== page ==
be them. I wanted to go whenever and wherever I wanted. Sure, there had been women on some of the trips in those books, even babies sometimes. But that wasn’t the same. That wasn’t doing it yourself, calling the shots. It wasn’t driving."

My own subsequent late 20th Century adventures seem to pale compared to Isabella's riding 40 miles alone in a trackless blizzard, although in retrospect, I probably did expose myself to comparable dangers. I think I might re-read the book again.

(Except from "On Our Own Road" in Hullabaloo on the Space Coast: A Memoir of Place, copyright Linda S. Buckmaster, 2012.)

Tuesday, June 5, 2012


Launching my new blog with an excerpt from the opening essay in my book-in-progress, Hullabaloo on the Space Coast: A Memoir of Place:

“In July 1950, Bumper V-2 blasted off a tiny hand-poured cement pad in the middle of the palmettos to become the first rocket launched from Cape Canaveral. As my mother waited out the sticky final months of her pregnancy with me in Miami, neither she nor my father realized this event would have anything to do with us. My father was on the GI Bill at the time studying electrical engineering, but “rocket engineer” wasn’t a common profession back then. Eight years later, our family was among the eighty-eight thousand people who moved to Brevard County, home of Cape Canaveral, to become part of the space industry, a population increase of three hundred and seventy-one percent for that humid backwater.”

Now, over sixty years have passed since then and I’m surprised to discover that I am suddenly interested in my growing up years during the early days of the space industry. When I left Florida for good in 1969 to go “on the road” like so many in my generation, rocket launches were something rather childish seeming, another massive waste in the “military industrial complex.” Florida itself was just one big  shallow, Disneyfied theme park, rootless and materialistic, and I couldn’t get far enough away from it.

But now I find myself not only interested, but researching and writing about those early days of the Mercury program that put the first Americans into space and which my father worked on. Not only researching but accumulating around my house lots of books with pictures of rockets blasting off their covers. Books on the sociological effects of the go-go Wild West atmosphere of what was called “the space coast.” Books about the people of Florida—Native Americans, Cubans, plantation owners, African Americans, and the white people known as either “Mosquito Beaters” (the crackers) or “snow birds.”  And, of course, books about the natural history of the area and shifting coastal sands.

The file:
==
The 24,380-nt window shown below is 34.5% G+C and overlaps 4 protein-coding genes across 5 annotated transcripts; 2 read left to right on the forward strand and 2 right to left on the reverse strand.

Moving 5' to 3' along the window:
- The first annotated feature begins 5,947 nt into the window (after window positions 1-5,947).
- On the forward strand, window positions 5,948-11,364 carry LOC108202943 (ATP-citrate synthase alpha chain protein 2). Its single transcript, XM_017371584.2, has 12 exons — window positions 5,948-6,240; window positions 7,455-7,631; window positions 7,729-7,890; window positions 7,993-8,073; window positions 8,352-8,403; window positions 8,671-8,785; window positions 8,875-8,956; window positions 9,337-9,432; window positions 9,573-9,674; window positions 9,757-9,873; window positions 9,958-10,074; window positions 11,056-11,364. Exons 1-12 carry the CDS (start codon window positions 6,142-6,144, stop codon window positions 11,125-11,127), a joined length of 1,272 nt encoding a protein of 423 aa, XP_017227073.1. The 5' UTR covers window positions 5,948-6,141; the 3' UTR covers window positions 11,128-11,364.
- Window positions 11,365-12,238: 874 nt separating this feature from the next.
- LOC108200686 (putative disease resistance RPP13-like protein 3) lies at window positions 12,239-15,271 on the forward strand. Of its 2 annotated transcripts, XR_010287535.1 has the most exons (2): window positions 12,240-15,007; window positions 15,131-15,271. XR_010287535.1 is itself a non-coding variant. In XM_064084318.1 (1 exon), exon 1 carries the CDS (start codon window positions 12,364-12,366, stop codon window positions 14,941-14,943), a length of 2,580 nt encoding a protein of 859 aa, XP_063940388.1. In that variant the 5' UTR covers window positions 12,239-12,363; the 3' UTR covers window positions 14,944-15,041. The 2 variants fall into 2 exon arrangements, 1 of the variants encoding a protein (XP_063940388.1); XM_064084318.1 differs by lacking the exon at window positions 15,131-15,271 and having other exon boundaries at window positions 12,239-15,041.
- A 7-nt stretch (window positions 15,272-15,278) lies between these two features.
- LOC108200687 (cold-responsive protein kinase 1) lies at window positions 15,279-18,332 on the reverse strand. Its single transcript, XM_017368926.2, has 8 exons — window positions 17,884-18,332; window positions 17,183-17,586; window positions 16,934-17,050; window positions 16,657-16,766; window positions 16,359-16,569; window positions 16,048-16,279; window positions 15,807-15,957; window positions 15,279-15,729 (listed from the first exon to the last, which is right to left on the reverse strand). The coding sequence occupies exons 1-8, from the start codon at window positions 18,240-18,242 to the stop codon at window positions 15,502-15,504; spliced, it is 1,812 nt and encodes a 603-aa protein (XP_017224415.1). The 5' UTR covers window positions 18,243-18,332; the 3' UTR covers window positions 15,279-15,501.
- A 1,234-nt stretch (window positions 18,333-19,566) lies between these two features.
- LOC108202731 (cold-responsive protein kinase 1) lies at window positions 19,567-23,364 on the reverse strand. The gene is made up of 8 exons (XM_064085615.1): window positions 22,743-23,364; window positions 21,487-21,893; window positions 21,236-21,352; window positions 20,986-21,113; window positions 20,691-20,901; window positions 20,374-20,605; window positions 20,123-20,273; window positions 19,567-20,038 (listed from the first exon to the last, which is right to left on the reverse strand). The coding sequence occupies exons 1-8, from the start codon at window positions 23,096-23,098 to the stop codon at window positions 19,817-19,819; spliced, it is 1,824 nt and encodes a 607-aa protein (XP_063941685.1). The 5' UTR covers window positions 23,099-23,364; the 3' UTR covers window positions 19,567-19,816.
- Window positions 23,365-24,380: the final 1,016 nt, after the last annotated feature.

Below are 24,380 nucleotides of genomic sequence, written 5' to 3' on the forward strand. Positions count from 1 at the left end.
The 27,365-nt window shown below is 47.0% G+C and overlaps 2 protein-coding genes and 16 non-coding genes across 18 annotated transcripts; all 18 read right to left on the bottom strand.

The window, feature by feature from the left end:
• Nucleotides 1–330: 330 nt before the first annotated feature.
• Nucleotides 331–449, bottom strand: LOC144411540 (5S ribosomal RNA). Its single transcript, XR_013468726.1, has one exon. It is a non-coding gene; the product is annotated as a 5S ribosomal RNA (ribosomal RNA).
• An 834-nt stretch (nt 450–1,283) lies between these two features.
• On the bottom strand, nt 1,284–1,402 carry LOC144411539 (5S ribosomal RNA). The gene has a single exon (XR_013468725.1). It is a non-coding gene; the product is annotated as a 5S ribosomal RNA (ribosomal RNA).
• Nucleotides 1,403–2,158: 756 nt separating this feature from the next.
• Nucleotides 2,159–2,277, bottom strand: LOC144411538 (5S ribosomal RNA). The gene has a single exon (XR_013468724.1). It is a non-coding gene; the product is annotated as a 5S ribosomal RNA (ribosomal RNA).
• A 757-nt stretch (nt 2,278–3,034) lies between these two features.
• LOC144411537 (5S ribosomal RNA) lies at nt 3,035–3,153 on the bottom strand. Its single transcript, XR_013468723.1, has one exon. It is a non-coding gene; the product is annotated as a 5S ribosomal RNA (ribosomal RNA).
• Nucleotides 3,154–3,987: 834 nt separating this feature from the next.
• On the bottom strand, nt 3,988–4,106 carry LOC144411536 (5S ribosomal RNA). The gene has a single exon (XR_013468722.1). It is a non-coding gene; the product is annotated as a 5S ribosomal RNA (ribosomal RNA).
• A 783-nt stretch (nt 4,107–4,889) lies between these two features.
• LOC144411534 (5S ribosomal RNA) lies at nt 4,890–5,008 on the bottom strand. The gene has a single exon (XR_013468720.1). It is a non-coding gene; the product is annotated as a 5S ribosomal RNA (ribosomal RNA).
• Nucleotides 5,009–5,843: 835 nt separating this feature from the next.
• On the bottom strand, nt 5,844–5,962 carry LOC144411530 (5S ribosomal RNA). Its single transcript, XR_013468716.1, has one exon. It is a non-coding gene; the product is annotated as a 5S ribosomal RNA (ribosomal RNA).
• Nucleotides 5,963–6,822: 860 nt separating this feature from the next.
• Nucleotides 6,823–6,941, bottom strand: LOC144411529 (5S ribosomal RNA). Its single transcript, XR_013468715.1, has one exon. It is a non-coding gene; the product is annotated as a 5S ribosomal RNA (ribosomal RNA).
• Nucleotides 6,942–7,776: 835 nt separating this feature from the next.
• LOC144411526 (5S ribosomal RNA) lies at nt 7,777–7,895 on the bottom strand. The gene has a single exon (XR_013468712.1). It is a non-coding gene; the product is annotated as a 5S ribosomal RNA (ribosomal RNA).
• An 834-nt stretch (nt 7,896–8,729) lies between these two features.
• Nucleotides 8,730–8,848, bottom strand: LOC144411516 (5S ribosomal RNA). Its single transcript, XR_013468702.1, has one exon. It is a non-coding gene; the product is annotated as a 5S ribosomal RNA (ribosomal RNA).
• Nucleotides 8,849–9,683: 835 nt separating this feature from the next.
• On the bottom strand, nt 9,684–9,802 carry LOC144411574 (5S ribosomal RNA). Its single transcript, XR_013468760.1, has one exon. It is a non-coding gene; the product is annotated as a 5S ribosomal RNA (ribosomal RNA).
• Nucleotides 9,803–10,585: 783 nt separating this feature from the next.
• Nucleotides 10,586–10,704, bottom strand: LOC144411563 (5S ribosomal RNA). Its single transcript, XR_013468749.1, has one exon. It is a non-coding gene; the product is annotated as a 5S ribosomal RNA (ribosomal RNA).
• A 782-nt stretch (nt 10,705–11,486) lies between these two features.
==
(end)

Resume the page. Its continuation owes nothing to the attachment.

And now a blog?

“At the time of the Bumper launch, the area was nothing but fifteen thousand acres of scrub and palmettos in the middle of nowhere on the sleepy Florida midcoast. Conditions were so primitive that those working on the launch received hazardous duty pay to compensate for the swamps, four species of poisonous snakes, and alligators. The aggressive salt marsh mosquitoes that attacked them could reproduce up to a million mosquitoes per square yard in one day. Directions to the launch site along the sandy road included the admonition, ‘Don’t stop or you’ll bog down.’”

I’ve known I carried that ecosystem inside me ever since I left. My girlhood “woods” were the palmettos I wandered and the undeveloped beach at the end of my road. Once a bookish, imaginative child who grew up in the fifties, came of age in the sixties, went “back to the land” in the seventies, became a mother and a professional in the eighties, a widow in the nineties, and a published poet during the first decade of the 21st century,  I can see now that I never really left behind  the place that created who I am.

And now, a blog., a blog about my book-in-progress, Hullaballoo on the Space Coast: A Memoir of Place.  I’ll be posting a couple of times a week on the book’s progress (with excerpts), the juxtaposition of Maine and Florida, travels, and whatever else may cross my path, or mind. 

(Italicized xcerpts from “Launched” in Hullabaloo on the Space Coast: A Memoir of Place, copyright 2012 by Linda S. Buckmaster.)